Development wanted to redevelop the twenty-seven-parcel Lake Hearn Place
subdivision adjacent to Spring Mill," Campbell says. "But the Dekalb County
commissioners rejected the re-zoning, reportedly because the project was too
small, too piecemeal. So we made a deal with Albritton, which combined Lake
Hearn's twenty-seven lots, the hundred and fourteen lots that we represented,
and the three other Spring Mill owners that didn't join the neighborhood
corporation. That made eighty-two acres--hardly piecemeal."
In June of 1985, however, the Dekalb County commissioners denied the re-zoning
request for the site. Six months later Kingsborough-Spring Mill, Inc., the Lake
Hearn Place homeowners, and Albritton Development sued the county
commissioners. By last June the case had ended up in the Georgia Supreme Court,
which ruled six to one in favor of the homeowners.
Baltimore is another kind of city being reshaped by the urban-village trend.
Despite all the good news about Harborplace and the renovation of
nineteenth-century row houses, the Baltimore metropolitan area is essentially
stagnant. The population of the metropolitan area, as defined by the City of
Baltimore and Baltimore County, declined from 1.53 million in 1970 to 1.44
million in 1980, and it is projected to drop to 1.40 million in 1990.
Employment is growing only modestly--from 771,300 jobs in 1980 to 782,400 in
1985 and to 813,400 estimated for 1990. The Baltimore metropolitan area hardly
seems like the place for a surge in construction. Yet there has been a boom in
the outlying districts of Towson, Owings Mills, White Marsh, and perhaps most
notably Hunt Valley.
Hunt Valley, twenty miles north of downtown Baltimore, was farmland until
recently. Now it has a prestigious high-rise office and hotel core, which is
surrounded by surface parking and low-rise industrial and office space. The
low-rise industrial and office complexes came first, when well-to-do Baltimore
businessmen decided to move their plants and offices closer to their homes in
the north and northwest sections of the metropolitan area. After Hunt Valley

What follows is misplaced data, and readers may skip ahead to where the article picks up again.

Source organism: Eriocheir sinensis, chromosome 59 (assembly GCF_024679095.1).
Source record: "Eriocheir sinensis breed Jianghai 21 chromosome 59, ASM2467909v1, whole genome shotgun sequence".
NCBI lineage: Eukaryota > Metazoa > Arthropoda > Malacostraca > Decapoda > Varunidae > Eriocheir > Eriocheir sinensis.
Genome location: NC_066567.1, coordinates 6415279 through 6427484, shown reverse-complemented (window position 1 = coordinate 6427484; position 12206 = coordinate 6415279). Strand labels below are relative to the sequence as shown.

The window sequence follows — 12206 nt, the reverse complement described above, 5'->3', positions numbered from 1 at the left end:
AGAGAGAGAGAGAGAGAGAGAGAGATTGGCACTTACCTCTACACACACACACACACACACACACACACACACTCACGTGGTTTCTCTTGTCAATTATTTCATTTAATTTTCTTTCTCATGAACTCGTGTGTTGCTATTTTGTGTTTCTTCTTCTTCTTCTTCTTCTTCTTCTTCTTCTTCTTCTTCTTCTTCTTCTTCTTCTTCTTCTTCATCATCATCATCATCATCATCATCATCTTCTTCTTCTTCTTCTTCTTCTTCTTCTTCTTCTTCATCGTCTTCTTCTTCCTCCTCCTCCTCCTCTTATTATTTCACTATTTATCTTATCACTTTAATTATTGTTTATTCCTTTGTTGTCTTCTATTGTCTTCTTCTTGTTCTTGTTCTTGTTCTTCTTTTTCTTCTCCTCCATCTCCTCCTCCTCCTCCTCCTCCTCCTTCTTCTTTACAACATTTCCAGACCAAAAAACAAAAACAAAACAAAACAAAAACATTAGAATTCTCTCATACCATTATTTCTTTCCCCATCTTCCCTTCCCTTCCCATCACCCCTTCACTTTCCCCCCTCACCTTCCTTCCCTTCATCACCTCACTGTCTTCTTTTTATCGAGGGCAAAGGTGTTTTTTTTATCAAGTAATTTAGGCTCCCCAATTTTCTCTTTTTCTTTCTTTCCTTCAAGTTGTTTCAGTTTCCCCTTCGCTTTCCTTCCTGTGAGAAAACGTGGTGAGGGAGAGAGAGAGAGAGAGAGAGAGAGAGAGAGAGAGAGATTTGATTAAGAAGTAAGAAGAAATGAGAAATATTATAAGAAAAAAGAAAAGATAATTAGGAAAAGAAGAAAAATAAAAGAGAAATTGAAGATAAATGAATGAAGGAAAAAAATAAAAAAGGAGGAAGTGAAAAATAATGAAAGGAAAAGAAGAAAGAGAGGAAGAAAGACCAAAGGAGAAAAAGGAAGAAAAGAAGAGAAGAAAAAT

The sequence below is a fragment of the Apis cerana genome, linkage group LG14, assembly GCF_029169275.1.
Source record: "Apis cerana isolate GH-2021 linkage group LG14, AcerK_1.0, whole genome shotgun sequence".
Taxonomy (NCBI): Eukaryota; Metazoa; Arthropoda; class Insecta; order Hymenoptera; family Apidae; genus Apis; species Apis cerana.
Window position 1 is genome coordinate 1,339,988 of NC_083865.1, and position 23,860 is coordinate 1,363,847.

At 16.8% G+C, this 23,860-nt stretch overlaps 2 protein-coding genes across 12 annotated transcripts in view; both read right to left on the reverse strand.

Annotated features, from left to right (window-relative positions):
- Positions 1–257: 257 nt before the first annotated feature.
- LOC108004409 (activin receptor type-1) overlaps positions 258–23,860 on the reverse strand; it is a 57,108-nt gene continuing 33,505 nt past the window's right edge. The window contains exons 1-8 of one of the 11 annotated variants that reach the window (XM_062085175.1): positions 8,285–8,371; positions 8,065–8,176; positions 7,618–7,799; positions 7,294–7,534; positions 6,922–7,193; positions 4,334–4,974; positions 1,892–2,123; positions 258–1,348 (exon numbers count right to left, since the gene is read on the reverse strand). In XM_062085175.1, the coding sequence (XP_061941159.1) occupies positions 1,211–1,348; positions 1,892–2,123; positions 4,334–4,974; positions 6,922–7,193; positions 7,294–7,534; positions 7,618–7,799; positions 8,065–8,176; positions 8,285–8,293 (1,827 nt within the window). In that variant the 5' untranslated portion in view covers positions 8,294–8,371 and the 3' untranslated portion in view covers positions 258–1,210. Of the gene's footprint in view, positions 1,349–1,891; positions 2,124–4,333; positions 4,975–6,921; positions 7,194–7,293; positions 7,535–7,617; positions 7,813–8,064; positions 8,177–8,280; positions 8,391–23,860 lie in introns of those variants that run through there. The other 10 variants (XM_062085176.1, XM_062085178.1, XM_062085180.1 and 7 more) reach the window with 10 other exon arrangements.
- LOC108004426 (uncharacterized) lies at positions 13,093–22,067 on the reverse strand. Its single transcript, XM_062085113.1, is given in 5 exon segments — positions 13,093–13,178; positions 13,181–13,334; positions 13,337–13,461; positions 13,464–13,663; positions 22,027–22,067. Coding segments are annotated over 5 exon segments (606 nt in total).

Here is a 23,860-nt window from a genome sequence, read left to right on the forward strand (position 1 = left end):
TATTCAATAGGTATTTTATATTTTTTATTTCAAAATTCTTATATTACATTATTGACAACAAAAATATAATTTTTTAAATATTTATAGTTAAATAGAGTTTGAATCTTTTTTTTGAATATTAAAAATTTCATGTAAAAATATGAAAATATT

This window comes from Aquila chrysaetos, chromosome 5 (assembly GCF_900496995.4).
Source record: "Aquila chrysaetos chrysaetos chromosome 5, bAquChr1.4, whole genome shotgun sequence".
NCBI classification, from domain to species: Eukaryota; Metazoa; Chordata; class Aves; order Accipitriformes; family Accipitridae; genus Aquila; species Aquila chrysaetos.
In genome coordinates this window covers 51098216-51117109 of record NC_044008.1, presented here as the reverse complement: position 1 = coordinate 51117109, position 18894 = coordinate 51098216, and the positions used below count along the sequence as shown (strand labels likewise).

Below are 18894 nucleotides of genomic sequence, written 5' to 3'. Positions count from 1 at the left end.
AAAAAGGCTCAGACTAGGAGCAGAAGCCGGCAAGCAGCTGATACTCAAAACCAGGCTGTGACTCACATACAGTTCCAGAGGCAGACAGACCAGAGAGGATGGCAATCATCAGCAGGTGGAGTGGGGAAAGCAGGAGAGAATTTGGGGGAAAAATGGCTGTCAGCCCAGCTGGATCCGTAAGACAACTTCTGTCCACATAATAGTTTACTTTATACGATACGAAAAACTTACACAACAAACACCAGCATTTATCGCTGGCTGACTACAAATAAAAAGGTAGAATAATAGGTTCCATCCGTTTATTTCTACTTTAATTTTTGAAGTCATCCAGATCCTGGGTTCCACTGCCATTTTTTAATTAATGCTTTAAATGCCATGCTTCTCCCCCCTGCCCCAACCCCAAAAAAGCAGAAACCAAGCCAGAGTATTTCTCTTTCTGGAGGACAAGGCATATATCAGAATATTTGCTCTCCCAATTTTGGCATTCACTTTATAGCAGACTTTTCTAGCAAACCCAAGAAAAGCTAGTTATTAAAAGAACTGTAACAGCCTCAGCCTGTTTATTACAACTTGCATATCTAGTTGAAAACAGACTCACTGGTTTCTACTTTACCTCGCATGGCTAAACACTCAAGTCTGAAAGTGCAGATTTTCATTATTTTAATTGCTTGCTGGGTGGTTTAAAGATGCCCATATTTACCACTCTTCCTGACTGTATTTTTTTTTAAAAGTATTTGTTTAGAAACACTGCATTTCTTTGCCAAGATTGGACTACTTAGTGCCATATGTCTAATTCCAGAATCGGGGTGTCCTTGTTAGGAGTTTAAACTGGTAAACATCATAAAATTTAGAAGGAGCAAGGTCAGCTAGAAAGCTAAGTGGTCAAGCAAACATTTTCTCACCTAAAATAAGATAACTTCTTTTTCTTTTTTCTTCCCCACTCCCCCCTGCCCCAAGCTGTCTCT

was established as an employment center that offered low rents, the major
landowner--McCormick Properties, owned by the family that owns the McCormick
spice company--upgraded Hunt Valley by building high-quality mid- and high-rise
office space and a Marriott Hotel. The PHH Group, Westinghouse, Burroughs, and
Allstate Insurance promptly moved in. Now Hunt Valley is Baltimore County's top
Even New York City has fallen under the sway of decentralizing urban-village
development--which is surprising, considering that New York is the classic
example of the traditional pre-Second World War city and that Manhattan has
never been more prosperous nor its skyline more crowded with construction
cranes. But although Manhattan gained 23.5 million square feet of office space
from 1982 to 1985, during this short time its share of the metropolitan area's
more than half a billion square feet of office space fell from 67 percent to 60
percent. This year, too, 7.6 million square feet is scheduled to be completed
in Manhattan, bringing its total to 317.6 million--and 16.1 million square feet
of office space is scheduled to be added to suburbs within a sixty-mile radius
of Times Square, bringing the suburban total to 216.1 million.
In the past the typical new office building in New York's suburbs was part of
the campus-like headquarters of a major corporation in Westchester County or
southwestern Connecticut. Today, though, the exodus of corporate headquarters
from Manhattan--to the suburbs or other parts of the country--has slowed. Now
the typical new building is built on speculation, in an urban-village core such
as Stamford or Danbury in Connecticut, the Route 110 corridor on Long Island,